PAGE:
Cash-out refi- nances have varying levels of risk. Key
determinants are bor-
rower motivation, amount
of proceeds relative to
equity, loan amount, and
affordability. Ideally, moti-
vation is explained in an
unedited and sufficiently
detailed letter of explana-
tion. The higher the proceeds, the more critical the
credibility of the letter.
The following list runs from higher to
lower risk, more or less:
Cash-out to extract maximum equity: In a depreciating
housing market, when a business is prioritized over a
borrower's home or when the borrower is desperate
for any reason, default has higher potential. The trigger may be economic or personal circumstances. Risk
indicators are insistence on maximum cash proceeds,
cancellation if proceeds are reduced, and an unconvincing motivation letter, such as home improvement
when improvements aren't necessary or when proceeds don't correlate with the cost of improvements.
Repetitive debt consolidation: Borrowers who refinance
periodically to start off with a clean slate rationalize
that mortgage rates are substantially lower than credit
card rates. Reduced payments also are a magnet for
consumers with high outstanding balances. Recur-
ring conversion of short-term unsecured debt into
long-term secured debt is poor financial management.
When there is insufficient equity to refinance because
of serial refinances or down-trending property values,
the merry-go-round grinds to a stop. Adjusted spend-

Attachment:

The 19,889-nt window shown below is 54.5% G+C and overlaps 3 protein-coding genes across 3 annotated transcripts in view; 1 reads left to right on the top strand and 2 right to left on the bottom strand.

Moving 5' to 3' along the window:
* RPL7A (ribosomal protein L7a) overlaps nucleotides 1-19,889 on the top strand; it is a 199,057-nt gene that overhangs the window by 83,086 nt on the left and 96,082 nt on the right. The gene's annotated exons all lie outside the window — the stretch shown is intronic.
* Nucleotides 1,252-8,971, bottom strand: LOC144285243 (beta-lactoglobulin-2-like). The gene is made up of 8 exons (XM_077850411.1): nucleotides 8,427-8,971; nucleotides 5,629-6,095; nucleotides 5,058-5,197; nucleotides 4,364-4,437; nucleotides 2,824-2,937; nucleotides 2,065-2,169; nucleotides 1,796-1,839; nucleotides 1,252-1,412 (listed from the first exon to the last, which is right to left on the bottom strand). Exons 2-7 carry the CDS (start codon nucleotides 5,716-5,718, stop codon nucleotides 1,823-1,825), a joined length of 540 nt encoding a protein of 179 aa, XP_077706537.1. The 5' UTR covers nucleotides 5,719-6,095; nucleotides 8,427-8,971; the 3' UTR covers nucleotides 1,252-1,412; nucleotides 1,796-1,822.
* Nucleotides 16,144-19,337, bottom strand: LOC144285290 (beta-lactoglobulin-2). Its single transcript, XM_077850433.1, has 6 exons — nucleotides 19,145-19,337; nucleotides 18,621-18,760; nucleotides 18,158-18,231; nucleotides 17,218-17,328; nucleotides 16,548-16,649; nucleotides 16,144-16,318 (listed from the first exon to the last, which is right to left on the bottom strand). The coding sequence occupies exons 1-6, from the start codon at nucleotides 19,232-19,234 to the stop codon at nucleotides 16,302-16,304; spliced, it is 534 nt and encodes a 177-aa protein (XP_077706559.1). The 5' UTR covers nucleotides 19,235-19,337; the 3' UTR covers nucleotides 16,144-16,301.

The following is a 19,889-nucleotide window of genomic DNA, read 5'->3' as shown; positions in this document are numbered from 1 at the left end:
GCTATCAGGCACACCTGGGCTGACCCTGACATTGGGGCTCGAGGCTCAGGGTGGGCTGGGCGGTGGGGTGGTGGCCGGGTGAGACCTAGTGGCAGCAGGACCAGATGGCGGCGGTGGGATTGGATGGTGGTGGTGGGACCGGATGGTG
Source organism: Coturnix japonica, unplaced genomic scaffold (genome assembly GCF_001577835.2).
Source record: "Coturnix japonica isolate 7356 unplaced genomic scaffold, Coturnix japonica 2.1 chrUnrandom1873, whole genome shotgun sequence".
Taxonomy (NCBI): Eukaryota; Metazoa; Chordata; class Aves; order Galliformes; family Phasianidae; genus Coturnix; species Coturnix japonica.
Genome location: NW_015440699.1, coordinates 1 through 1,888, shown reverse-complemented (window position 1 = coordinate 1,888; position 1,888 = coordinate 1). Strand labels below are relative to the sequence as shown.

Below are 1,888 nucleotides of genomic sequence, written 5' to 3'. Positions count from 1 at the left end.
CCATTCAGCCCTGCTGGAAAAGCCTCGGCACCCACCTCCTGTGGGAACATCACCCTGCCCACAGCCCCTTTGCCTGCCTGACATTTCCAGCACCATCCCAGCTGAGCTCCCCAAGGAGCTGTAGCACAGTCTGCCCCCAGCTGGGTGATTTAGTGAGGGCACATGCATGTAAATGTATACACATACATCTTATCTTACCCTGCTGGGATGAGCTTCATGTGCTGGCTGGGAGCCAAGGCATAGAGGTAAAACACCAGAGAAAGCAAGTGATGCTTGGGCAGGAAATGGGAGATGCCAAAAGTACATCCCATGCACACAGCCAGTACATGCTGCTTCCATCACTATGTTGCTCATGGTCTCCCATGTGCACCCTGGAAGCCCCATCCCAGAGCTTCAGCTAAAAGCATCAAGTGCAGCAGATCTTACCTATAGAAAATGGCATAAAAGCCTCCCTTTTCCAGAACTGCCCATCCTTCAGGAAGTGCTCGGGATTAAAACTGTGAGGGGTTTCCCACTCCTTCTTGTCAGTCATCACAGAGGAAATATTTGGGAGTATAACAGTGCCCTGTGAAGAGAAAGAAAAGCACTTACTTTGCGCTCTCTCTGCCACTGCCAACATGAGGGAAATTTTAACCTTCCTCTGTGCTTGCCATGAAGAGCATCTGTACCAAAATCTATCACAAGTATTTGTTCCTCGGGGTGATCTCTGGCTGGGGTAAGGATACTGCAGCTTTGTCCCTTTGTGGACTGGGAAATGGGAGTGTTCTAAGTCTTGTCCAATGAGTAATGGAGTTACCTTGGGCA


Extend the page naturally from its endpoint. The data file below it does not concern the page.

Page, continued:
ing habits aren't assured even when circumstances
don't allow another refinance. The remaining solutions
are foreclosure or bankruptcy, which can be as costly
to the lender as a foreclosure.
Speculative investment: A speculative investment is
any venture verbally guaranteed to be profitable.
The borrower should be encouraged to research the
investment thoroughly and discuss the probability
of profitability with a CPA, financial advisor, or other
impartial third party. On an ill-advised investment, loan
denial may be later appreciated by the borrowers. Of
course, unproven investment income cannot be used
Cash-out to be generous: Generosity is an admirable
trait, but less so when it requires tapping into equity
for someone else's down payment, student loan debt,
or dream wedding. Even when low interest rates
allow for inexpensive borrowing, the increased payment amounts and term of repayment may negatively
impact the borrower when earnings have decreased.
Well-meaning is not always smart.
If cash-out is for college tuition, at least one child
should be of appropriate age for college. Asking for
copies of the admission letter or transcripts is excessive but if there aren’t any dependents, feel free to
take issue with whoever took the loan application. If
tax returns indicate no dependents, be wary of the
The Cash Out
By Anne Elliott UNDERWRITING